To determine whether the unfailing constancy of the above-named event be an evidence of tendency, let it be considered, What can be meant by tendency, but a prevailing liableness or exposedness to such or such an event? Wherein consists the notion of any such thing, but some stated prevalence or preponderation in the nature or state of causes or occasions, that is followed by, and so proves to be effectual to, a stated prevalence or commonness of any particular kind of effect? Or something in the permanent state of things, concerned in bringing a certain sort of event to pass, which is a foundation for the constancy, or strongly prevailing probability, of such an event? If we mean this by tendency (and I know not what else can be meant by it, but this, or something like), then it is manifest, that where we see a stated prevalence of any effect there is a tendency to that effect in the nature and state of its causes. A common and steady effect shows, that there is somewhere a preponderation, a prevailing exposedness or liableness in the state of things, to what comes so steadily to pass. The natural dictate of reason shows, that where there is an effect, there is a cause, and a cause sufficient for the effect; because, if it were not sufficient, it would not be effectual; and that therefore, where there is a stated prevalence of the effect, there is a stated prevalence in the cause. A steady effect argues a steady cause. We obtain a notion of tendency no other way than by observation: and we can observe nothing but events: and it is the commonness or constancy of events, that gives us a notion of tendency in all cases. Thus we judge of tendencies in the natural world. Thus we judge of the tendencies or propensities of nature in minerals, vegetables, animals, rational and irrational creatures. A notion of a stated tendency, or fixed propensity, is not obtained by observing only a single event. A stated preponderation in the cause or occasion, is argues only by a stated prevalence of the effect. If a die be once thrown, and it falls on a particular side, we do not argue from hence, that that side is the heaviest; but if it be thrown without skill or care, many thousands or millions of times, and it constantly falls on the same side, we have not the least doubt in our minds, but that there is something of propensity in the case, by superior weight of that side, or in some other respect. How ridiculous would he make himself, who should earnestly dispute against any tendency in the state of things to cold in the winter, or heat in the summer; or should stand to it, that although it often happened that water quenched fire, yet there was no tendency in it to such an effect!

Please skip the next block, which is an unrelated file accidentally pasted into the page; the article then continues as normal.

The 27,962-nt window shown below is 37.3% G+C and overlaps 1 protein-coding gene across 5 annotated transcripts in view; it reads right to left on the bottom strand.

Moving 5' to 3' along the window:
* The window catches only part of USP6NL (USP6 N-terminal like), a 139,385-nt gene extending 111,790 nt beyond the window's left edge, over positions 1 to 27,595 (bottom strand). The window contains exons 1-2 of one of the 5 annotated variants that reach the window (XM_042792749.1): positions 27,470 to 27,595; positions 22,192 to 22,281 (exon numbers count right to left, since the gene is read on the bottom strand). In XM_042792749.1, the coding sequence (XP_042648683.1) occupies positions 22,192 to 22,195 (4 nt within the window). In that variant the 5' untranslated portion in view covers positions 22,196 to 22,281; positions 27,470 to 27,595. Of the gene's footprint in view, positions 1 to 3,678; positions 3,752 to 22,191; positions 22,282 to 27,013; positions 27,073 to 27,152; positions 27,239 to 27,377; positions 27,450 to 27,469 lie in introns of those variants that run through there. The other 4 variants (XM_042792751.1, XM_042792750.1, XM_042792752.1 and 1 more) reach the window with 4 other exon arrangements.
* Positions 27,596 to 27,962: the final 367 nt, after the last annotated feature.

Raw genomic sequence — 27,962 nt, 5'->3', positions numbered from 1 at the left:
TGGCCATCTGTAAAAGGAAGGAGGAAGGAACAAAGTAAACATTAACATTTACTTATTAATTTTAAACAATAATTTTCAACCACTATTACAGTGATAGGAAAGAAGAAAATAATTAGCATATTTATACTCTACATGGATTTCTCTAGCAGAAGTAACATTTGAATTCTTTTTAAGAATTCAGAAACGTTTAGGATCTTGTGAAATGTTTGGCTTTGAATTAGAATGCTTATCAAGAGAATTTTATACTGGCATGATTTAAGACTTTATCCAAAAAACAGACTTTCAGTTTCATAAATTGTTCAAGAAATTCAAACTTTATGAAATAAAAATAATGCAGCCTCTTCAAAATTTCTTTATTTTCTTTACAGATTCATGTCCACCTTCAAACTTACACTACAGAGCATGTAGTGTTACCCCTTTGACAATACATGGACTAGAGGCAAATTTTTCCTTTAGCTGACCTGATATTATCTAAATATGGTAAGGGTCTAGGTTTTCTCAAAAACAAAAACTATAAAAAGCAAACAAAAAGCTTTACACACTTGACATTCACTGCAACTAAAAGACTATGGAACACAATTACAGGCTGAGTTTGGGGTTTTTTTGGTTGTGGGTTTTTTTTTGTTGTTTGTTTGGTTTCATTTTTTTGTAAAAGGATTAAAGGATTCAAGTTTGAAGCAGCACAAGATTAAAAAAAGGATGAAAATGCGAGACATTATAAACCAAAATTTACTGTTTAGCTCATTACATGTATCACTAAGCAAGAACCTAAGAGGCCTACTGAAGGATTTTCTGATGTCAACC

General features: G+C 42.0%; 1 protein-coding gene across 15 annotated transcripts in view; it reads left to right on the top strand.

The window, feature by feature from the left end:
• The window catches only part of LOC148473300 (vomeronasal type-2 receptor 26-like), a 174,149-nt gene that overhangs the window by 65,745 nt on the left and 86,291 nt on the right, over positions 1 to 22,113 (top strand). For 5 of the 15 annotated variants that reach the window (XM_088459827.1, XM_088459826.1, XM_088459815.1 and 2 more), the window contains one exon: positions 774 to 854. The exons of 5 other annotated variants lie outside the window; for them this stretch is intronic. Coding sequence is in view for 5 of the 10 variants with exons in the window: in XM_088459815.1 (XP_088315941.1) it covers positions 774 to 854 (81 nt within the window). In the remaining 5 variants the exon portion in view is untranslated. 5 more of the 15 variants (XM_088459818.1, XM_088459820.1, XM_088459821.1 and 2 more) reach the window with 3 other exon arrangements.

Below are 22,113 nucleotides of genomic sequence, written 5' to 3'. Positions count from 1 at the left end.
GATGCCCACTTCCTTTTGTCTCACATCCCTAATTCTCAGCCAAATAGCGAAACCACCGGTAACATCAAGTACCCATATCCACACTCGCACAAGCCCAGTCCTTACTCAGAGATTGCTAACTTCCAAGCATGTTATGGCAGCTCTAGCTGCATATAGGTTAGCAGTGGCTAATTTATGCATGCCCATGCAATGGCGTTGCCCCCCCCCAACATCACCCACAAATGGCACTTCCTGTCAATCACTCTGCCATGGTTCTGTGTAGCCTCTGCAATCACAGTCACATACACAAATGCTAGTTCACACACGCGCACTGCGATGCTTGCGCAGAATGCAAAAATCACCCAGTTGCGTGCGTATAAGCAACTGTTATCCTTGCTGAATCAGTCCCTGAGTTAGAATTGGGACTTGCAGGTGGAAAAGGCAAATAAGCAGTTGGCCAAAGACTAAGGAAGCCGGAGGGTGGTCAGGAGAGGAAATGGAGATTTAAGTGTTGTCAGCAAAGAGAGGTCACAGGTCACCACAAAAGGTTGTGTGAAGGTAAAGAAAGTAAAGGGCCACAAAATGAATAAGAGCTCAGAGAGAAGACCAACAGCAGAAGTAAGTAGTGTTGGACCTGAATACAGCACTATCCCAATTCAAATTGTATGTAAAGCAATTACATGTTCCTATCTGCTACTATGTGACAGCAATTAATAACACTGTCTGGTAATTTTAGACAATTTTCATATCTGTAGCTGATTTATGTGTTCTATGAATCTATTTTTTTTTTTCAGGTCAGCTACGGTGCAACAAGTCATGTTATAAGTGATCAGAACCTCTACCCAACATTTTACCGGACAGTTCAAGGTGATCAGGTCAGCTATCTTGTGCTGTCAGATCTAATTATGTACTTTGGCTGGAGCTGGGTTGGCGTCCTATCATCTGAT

In the case we are upon, human nature, as existing in such an immense diversity of persons and circumstances, and never failing in any one instance of coming to that issue — that sinfulness, which implies extreme misery and eternal ruin — is as the die often cast. For it alters not the case in the least, as to the evidence of tendency, whether the subject of the constant event be an individual, or a nature and kind. Thus, if there be a succession of trees of the same sort, proceeding one from another, from the beginning of the world, growing in all countries, soils, and climates, all bearing ill fruit; it as much proves the nature and tendency of the kind, as if it were only one individual tree, that had remained from the beginning of the world, often transplanted into different soils, and had continued to bear only bad fruit. So, if there were a particular family, which, from generation to generation, and through every remove to innumerable different countries, and places of abode, all died of consumption, or all run distracted, or all murdered themselves, it would be as much an evidence of the tendency of something in the nature or constitution of that race, as it would be of the tendency of something in the nature or state of an individual, if some one person had lived all that time, and some remarkable event had often appeared in him, which he had been the agent or subject of from year to year, and from age to age, continually and without fail.